The new album still contains many of the characteristics of Nerve Up, but it’s less stark. My interest in funk and dance is more apparent; the songs are longer, with exploratory sections built around a simple machine groove. Much of it was recorded in my home studio, mainly using an eight track cassette recorder. These recording had an integrity and atmosphere of their own and I decided wouldn’t be improved on by re-recording from scratch in a professional studio. I recoil from sterile, slick production for my music. I like to hear the imprint of environment in music, scratchiness, atmospheres, traces. However it definitely benefited from Bill (Skibbe’s) additional production in Keyclub, Michigan. He took it out of the bedroom and gave it power and depth.

What did you learn from that first record that you wanted to do differently for this next LP?

It’s only my second album but each one is a different document, a different experience; neither is better than the other. I’ve recorded a fair bit with other bands and artists too, and each time there’s something to learn. I’d like to keep building my own studio, recording and producing. Practical factors influence the writing and making of a record; it so happened that I didn’t have a rehearsal space at the time which led to a long hermetic period of living and writing in my towerblock flat, not seeing anyone for weeks on end. It was very isolating and I became very withdrawn; this definitely fed into the songwriting and recording process of the record.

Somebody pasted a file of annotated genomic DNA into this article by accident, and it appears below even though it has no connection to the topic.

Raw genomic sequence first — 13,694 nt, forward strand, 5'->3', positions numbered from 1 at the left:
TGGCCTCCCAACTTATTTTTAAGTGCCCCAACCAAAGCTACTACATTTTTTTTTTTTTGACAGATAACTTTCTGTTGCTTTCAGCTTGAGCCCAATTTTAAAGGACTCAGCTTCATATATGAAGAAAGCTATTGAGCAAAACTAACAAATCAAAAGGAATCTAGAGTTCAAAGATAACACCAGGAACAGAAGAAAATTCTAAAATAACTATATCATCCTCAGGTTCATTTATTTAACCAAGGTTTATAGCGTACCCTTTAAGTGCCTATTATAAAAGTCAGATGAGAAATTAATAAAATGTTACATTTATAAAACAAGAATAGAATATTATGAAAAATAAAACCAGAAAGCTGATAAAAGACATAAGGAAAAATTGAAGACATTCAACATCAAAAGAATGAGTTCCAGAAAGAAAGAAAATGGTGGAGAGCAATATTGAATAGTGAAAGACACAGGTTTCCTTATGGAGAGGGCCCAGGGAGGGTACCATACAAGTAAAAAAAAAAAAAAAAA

As Piccadilly Records put it, Groove it out is a ‘total disco-not-disco dancefloor slayer’. Did you expect the reaction the tune has got so far?

I have no expectations when I’m writing a song; I just try to make it sound authentic, I try to make it sound like ‘itself’ if that makes sense … I try to make music that I like and want to listen to. ‘Catchy’ isn’t a dirty word to me; I think great pop music is hard to write and I try to write catchy songs that have substance. The reaction its had is wonderful; a reward for those long isolated months of writing. It’s out there, like a living entity; it’s not mine anymore.

Is Manchester’s music scene in good health?

Probably! I haven’t gone out much in recent months. There’s often interesting events going on at Kraak and Islington Mill, usually of a more experimental bent. I’m from Manchester and I feel the city couldn’t be any more integrated in me, a part of my DNA if it tried. I feel I know every nook, cranny and patch of rubble. From a psycho-geographic point of view it has a huge impact on my outlook and creativity. It terms of its musical heritage I’m a huge fan of Joy Division, The Fall, Section 25 and A Certain Ratio. Each in their own ways really conveys the city to me in a kind of ambient, synasthesiac way.

Who are you currently listening to?

I’ve been on an industrial trip for ages; reading Wreckers Of Civilization, listening to Throbbing Gristle and Chris and Cosey, working my way through Cabaret Voltaire’s extensive back catalogue, I’m currently on ‘The Attic Tapes’. Stephen Mallinder’s new project Wrangler is great. Gareth Smith (who plays in the live band) has just put out a cassette under the moniker ‘Vanishing’ and its a great poetic/dystopic EP.

Have you any top tips for new artists?

Work hard and be yourself. Trust only those close to you. Fail and try again.

Visit concrete-retreat.tumblr.com for more information. Keep a look out for details of forthcoming live dates.